Thus, the trial court erred when it granted the plea to the jurisdiction, and the Court of Appeals reversed the trial court’s order granting the plea to the jurisdiction and dismissing County’s and TCEQ’s causes of action, and remanded the case for further proceedings.
Town of Shady Shores v. Swanson, No. 18-0413, 2019 WL 6794327 (Tex. Dec. 13, 2019).
The Texas Supreme Court held in Town of Shady Shores v. Swanson that (1) a no-evidence motion for summary judgement could be used to defeat jurisdiction on the basis of governmental immunity and (2) the Texas Open meetings Act’s (“TOMA”) clear and unambiguous waiver of immunity did not extend to suits for declaratory relief.
The underlying controversy in Swanson stemmed from an employment dispute between the Town of Shady Shores (“Town”) and its former secretary, Swanson, after the Town’s council voted to terminate Swanson’s employment in executive session at an open meeting. Among other motions, the Town brought no-evidence motions for summary judgement, arguing the Town was entitled to governmental immunity on particular claims. The trial court denied the Town’s traditional and no-evidence motions for summary judgment, and the Town appealed.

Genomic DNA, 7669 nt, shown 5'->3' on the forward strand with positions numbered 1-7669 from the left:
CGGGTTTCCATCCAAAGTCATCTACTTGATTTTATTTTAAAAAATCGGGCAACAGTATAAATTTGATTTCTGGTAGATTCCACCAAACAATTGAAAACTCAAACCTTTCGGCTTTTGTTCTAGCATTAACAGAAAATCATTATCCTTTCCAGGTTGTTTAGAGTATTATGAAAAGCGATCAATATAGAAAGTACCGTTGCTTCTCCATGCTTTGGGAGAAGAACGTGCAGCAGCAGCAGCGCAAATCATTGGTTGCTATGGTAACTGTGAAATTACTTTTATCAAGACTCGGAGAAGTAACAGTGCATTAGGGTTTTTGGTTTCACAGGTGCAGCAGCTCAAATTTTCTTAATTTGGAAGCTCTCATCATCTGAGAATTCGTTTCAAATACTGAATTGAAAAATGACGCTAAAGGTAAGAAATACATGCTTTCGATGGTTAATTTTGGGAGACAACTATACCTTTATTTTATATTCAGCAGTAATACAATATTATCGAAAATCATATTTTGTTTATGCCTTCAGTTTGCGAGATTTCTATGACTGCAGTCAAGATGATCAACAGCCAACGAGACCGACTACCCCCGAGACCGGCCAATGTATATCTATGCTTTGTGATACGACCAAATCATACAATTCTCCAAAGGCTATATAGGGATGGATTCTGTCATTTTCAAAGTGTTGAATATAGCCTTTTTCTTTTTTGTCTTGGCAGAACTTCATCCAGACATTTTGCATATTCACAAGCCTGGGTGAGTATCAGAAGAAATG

The appellate court reasoned that allowing a jurisdictional challenge on immunity grounds via a no-evidence motion would improperly shift the initial burden of the governmental entity to “negate the existence of jurisdictional facts before a plaintiff has any burden to produce evidence raising a fact question on jurisdiction” by requiring a plaintiff to “marshal evidence showing jurisdiction” before the governmental entity has produced evidence negating it.
Then, the Texas Supreme Court rejected that view, reasoning that a no-evidence summary judgment motion may be used to defeat jurisdiction on the basis of governmental immunity because such motion has the procedural safeguards of (1) a non-movant is required only to produce more than a scintilla to create a genuine issue of material fact and (2) that no-evidence motions are permissible only after adequate time for discovery.
In addition, the Court held that TOMA does not waive governmental immunity for declaratory judgment claims. The Court reasoned that the specific statutory language of TOMA that a suit “by mandamus or injunction to stop, prevent, or reverse a violation or threatened violation” constituted a clear and unambiguous waiver of immunity for, and only for, suits seeking injunctive and mandamus relief. The Court also found compelling that the legislature had authorized a suit for declaratory judgment against the government in other statutes and had not done so for TOMA.
Texas Supreme Court to take up scope of Expedited Declaratory Judgments Act